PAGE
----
"Do not tempt the Mor thy Mod."

Mor no longer posts on OCNet.  He follows threads, posts his responses daily, occasionally starts threads, and responds to private messages when and as he wants.  But he really isn't around anymore.


Offline вєликаго

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Re: Old Believers and Orthodoxy
« Reply #240 on: Today at 01:07:01 AM »
You have it backwards, the Nikonians must rejoin the Old Believers, the Old Believers are the church, therefore its not they who need to repent and rejoin the church.

If that were to happen, would you all have priesthood again, or just a bunch of laymen with a lot of useless costumes?

I'm not taking this libel seriously, you demonstrate not only libel in this comment, but ignorance.

No one's persecuting you, buddy, so knock it off.  My question was serious and not "libel"...or, for that matter, "slander", "calumny", "detraction", or any other fancy word you'd like to use improperly.

I disagree, that is exactly what you are doing, even this claim of yours, that I use the term libel or slander improperly is more of the same.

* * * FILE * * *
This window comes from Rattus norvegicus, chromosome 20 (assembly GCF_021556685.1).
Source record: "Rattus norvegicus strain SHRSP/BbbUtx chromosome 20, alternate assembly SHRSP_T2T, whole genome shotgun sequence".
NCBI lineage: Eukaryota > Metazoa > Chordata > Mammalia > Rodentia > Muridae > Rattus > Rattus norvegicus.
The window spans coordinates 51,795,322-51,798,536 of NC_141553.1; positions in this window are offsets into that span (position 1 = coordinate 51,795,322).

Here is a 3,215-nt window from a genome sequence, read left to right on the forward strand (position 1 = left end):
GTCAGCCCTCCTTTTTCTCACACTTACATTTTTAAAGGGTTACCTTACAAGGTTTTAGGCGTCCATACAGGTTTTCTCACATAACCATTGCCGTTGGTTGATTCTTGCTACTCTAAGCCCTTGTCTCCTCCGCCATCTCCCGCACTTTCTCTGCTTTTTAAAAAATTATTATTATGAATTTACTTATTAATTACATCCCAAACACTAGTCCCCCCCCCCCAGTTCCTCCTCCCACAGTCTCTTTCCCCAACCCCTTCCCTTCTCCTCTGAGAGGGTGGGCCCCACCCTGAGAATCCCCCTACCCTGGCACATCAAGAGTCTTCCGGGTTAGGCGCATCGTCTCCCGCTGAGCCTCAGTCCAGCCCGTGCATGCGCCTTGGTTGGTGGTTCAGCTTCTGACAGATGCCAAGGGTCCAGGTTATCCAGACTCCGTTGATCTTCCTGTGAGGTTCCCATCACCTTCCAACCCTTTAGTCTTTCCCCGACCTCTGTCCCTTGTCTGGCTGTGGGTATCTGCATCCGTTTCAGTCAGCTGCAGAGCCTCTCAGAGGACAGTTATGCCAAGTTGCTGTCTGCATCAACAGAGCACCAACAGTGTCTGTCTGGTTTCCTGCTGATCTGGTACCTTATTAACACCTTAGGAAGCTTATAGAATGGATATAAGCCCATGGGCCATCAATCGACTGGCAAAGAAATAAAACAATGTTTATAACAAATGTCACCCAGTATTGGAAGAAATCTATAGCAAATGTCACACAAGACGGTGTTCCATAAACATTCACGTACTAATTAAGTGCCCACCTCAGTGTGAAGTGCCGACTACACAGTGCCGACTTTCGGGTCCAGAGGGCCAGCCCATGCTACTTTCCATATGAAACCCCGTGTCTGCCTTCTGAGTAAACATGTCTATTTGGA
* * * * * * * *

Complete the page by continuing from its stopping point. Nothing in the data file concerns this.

St. Meletius the Confessor – Submit not yourselves to monastics, nor to presbyters, who teach lawless things and evilly propound them. And why do I say only monastics or presbyters? Follow not even after bishops who guilefully exhort you to do and say and believe things that are not profitable. What

Offline Mor Ephrem

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Re: Old Believers and Orthodoxy
« Reply #241 on: Today at 01:18:10 AM »
You have it backwards, the Nikonians must rejoin the Old Believers, the Old Believers are the church, therefore its not they who need to repent and rejoin the church.

If that were to happen, would you all have priesthood again, or just a bunch of laymen with a lot of useless costumes?

I'm not taking this libel seriously, you demonstrate not only libel in this comment, but ignorance.

No one's persecuting you, buddy, so knock it off.  My question was serious and not "libel"...or, for that matter, "slander", "calumny", "detraction", or any other fancy word you'd like to use improperly.